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Ex-Dow Agro scientist set to be sentenced in espionage case

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Federal prosecutors are recommending that a former Dow AgroSciences researcher be sentenced to more than seven years in prison for sending trade secrets worth millions to China and Germany.

Kexue Huang is set to be sentenced at 2:30 p.m. Wednesday in U.S. District Court in Indianapolis after pleading guilty to the charge in October.

Federal sentencing guidelines call for Huang to spend 70 months to 87 months in prison, but prosecutors argued in a Dec. 12 court filing that he should receive a sentence at the “high end” of the guidelines.

“While the defendant previously did not have any criminal convictions, in only a few years he committed two serious offenses involving the misappropriation of trade secrets from two previously established U.S. companies,” prosecutors wrote. “In both instances, he disregarded his obligations of non-disclosure by breaching the confidentiality agreements which he signed.”

Chinese-born Huang worked as a researcher for Dow AgroSciences in Indianapolis from January 2003 until his firing in February 2008. He also held a similar position at Cargill Inc.

Huang was indicted first in Minnesota, alleged to have obtained trade secrets of a food product from Cargill. He also was indicted in Indiana last year on 12 counts of theft and attempted theft of trade secrets and was alleged to have passed on information about a Dow Agro organic pesticide.

“The only thing which stopped him was being fired by both companies, and ultimately, being arrested and prosecuted by the U.S. government,” prosecutors wrote.

The case was brought under the Economic Espionage Act, passed in 1996 after the U.S. realized China and other countries were targeting private businesses as part of their spy strategies.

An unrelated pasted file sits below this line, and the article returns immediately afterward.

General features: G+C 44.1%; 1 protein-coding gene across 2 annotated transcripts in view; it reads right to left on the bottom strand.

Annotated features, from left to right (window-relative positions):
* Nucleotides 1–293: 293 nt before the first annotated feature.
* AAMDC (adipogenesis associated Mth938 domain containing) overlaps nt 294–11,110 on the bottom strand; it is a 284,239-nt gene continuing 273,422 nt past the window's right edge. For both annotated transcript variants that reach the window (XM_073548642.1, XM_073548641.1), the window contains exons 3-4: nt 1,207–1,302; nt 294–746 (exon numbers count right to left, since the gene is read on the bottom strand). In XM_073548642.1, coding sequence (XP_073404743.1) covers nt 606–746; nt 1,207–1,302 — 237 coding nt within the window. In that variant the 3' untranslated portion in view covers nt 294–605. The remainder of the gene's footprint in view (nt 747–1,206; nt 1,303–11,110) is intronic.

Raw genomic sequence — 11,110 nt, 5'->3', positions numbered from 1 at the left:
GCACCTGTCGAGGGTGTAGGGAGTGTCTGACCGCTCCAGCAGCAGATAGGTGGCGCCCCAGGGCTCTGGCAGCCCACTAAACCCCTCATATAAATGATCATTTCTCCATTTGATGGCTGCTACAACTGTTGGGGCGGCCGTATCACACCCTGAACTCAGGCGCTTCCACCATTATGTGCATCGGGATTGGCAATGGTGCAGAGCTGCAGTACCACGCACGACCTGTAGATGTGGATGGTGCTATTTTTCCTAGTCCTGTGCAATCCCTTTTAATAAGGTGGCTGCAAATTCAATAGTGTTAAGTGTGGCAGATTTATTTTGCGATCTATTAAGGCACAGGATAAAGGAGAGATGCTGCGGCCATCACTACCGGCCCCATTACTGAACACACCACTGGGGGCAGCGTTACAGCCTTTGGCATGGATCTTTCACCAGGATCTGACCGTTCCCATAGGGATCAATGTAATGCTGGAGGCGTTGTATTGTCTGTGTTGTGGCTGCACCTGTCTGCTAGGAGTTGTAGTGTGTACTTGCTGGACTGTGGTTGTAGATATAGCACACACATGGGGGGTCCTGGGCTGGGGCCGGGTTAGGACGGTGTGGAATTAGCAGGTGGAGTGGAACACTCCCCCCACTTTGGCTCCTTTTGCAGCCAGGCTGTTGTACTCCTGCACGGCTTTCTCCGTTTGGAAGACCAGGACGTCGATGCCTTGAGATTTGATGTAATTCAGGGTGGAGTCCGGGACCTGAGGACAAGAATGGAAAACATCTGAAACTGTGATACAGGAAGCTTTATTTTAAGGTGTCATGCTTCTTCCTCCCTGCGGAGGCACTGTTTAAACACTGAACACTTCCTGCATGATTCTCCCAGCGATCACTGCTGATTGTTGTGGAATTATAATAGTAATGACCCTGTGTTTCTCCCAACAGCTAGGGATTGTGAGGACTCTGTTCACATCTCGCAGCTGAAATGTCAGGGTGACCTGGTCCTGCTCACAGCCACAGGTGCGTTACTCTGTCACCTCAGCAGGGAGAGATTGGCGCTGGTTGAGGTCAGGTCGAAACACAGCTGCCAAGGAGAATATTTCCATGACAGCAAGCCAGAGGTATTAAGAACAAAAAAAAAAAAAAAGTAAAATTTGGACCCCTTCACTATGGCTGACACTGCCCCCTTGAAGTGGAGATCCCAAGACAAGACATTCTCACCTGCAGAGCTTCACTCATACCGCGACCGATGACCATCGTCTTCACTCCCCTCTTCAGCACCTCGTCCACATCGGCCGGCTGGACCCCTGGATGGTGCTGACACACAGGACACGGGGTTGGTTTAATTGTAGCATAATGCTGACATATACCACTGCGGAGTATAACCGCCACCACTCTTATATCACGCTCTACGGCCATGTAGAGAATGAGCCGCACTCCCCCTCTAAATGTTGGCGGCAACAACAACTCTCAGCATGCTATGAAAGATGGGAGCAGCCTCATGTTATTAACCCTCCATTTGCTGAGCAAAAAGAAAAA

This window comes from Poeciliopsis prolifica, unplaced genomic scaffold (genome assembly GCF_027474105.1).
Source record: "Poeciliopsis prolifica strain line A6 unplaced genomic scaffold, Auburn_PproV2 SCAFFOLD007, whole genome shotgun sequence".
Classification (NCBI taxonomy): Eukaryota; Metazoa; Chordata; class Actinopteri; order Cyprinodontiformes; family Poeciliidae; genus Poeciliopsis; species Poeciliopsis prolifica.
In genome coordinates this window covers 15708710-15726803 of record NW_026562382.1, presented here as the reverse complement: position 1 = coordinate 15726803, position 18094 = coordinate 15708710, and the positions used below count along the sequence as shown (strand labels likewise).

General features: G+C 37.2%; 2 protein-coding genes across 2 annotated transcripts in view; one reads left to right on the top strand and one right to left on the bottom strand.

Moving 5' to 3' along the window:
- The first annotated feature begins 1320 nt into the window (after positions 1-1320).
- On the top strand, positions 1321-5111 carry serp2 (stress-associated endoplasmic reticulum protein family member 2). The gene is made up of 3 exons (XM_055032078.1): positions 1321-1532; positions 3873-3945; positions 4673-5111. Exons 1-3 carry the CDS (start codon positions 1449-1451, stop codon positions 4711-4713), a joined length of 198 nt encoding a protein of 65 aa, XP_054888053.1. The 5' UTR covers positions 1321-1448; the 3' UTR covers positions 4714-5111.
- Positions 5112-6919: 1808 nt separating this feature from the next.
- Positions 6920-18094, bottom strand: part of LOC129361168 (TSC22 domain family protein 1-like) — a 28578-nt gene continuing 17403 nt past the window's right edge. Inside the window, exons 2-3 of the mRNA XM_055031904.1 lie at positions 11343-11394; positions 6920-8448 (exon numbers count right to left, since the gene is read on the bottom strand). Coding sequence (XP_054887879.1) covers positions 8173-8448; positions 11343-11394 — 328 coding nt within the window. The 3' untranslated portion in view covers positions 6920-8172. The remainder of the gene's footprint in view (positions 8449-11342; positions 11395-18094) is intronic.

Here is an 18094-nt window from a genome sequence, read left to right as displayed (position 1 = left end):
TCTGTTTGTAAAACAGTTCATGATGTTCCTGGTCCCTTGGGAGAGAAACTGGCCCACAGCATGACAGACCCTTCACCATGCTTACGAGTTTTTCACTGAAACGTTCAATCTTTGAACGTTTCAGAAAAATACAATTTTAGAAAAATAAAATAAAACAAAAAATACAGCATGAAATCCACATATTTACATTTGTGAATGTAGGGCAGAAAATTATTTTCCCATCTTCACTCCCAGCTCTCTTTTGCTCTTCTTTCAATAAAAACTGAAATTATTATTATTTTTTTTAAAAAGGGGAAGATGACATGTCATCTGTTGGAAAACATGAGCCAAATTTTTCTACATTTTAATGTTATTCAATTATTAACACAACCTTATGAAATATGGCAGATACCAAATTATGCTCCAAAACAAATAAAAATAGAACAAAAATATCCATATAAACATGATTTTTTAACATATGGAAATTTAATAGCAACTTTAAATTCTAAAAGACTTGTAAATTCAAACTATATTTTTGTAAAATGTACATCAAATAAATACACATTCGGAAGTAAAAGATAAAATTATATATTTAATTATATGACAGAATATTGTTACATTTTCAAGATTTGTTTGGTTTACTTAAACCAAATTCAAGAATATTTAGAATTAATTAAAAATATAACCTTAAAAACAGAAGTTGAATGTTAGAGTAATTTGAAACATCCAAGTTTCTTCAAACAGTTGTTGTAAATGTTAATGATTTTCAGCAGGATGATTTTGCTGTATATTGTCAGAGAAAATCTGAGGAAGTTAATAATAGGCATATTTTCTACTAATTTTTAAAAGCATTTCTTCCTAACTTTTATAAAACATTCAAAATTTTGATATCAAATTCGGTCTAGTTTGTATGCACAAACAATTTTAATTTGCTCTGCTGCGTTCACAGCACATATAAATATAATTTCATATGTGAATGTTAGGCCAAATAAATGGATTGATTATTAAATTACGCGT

Prosecutors said the trade secrets and biological material were given to Hunan Normal University in China, where Huang became a professor while working at Dow.

The Justice Department said Dow invested $300 million developing the information that Huang stole, but the plea agreement valued the total losses from Huang’s conduct at $7 million to $20 million.

Dow AgroSciences is a subsidiary of Midland, Mich.-based Dow Chemical Co.

Huang is a Canadian citizen with permanent U.S. resident status.
 
This story originally ran on IBJ.com Dec. 21, 2011.

 

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  1. Just an aside, but regardless of the outcome, I 'm proud of Judge William Hughes. He was the original magistrate on the Home place issue. He ruled for Home Place, and was primaried by Brainard for it. Their tool Poindexter failed to unseat Hughes, who won support for his honesty and courage throughout the county, and he was reelected Judge of Hamilton County's Superior Court. You can still stand for something and survive. Thanks, Judge Hughes!

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  4. This sure is not what most who value good governance consider the Rule of Law to entail: "In a letter dated March 2, which Brizzi forwarded to IBJ, the commission dismissed the grievance “on grounds that there is not reasonable cause to believe that you are guilty of misconduct.”" Yet two month later reasonable cause does exist? (Or is the commission forging ahead, the need for reasonable belief be damned? -- A seeming violation of the Rules of Profession Ethics on the part of the commission) Could the rule of law theory cause one to believe that an explanation is in order? Could it be that Hoosier attorneys live under Imperial Law (which is also a t-word that rhymes with infamy) in which the Platonic guardians can do no wrong and never owe the plebeian class any explanation for their powerful actions. (Might makes it right?) Could this be a case of politics directing the commission, as celebrated IU Mauer Professor (the late) Patrick Baude warned was happening 20 years ago in his controversial (whisteblowing) ethics lecture on a quite similar topic: http://www.repository.law.indiana.edu/cgi/viewcontent.cgi?article=1498&context=ilj

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